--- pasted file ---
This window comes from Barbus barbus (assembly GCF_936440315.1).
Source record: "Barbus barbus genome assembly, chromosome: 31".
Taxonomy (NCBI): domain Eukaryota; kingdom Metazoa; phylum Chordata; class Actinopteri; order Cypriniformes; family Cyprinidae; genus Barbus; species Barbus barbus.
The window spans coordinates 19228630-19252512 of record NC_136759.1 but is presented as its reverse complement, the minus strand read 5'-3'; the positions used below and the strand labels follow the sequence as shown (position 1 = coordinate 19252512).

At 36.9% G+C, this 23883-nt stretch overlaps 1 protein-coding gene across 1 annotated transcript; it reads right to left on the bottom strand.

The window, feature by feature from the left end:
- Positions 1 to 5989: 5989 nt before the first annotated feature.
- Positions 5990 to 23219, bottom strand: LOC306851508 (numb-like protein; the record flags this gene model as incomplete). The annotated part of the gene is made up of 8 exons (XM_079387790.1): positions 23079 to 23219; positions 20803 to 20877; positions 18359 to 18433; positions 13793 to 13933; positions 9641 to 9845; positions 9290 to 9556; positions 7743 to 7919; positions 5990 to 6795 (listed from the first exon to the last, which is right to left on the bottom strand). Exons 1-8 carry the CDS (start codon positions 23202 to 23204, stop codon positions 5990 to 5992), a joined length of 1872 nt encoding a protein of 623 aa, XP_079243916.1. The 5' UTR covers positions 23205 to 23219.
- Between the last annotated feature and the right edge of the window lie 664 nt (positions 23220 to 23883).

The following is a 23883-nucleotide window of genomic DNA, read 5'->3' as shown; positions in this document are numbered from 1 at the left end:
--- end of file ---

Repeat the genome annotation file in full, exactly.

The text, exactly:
This window comes from Barbus barbus (assembly GCF_936440315.1).
Source record: "Barbus barbus genome assembly, chromosome: 31".
Taxonomy (NCBI): domain Eukaryota; kingdom Metazoa; phylum Chordata; class Actinopteri; order Cypriniformes; family Cyprinidae; genus Barbus; species Barbus barbus.
The window spans coordinates 19228630-19252512 of record NC_136759.1 but is presented as its reverse complement, the minus strand read 5'-3'; the positions used below and the strand labels follow the sequence as shown (position 1 = coordinate 19252512).

At 36.9% G+C, this 23883-nt stretch overlaps 1 protein-coding gene across 1 annotated transcript; it reads right to left on the bottom strand.

The window, feature by feature from the left end:
- Positions 1 to 5989: 5989 nt before the first annotated feature.
- Positions 5990 to 23219, bottom strand: LOC306851508 (numb-like protein; the record flags this gene model as incomplete). The annotated part of the gene is made up of 8 exons (XM_079387790.1): positions 23079 to 23219; positions 20803 to 20877; positions 18359 to 18433; positions 13793 to 13933; positions 9641 to 9845; positions 9290 to 9556; positions 7743 to 7919; positions 5990 to 6795 (listed from the first exon to the last, which is right to left on the bottom strand). Exons 1-8 carry the CDS (start codon positions 23202 to 23204, stop codon positions 5990 to 5992), a joined length of 1872 nt encoding a protein of 623 aa, XP_079243916.1. The 5' UTR covers positions 23205 to 23219.
- Between the last annotated feature and the right edge of the window lie 664 nt (positions 23220 to 23883).

The following is a 23883-nucleotide window of genomic DNA, read 5'->3' as shown; positions in this document are numbered from 1 at the left end: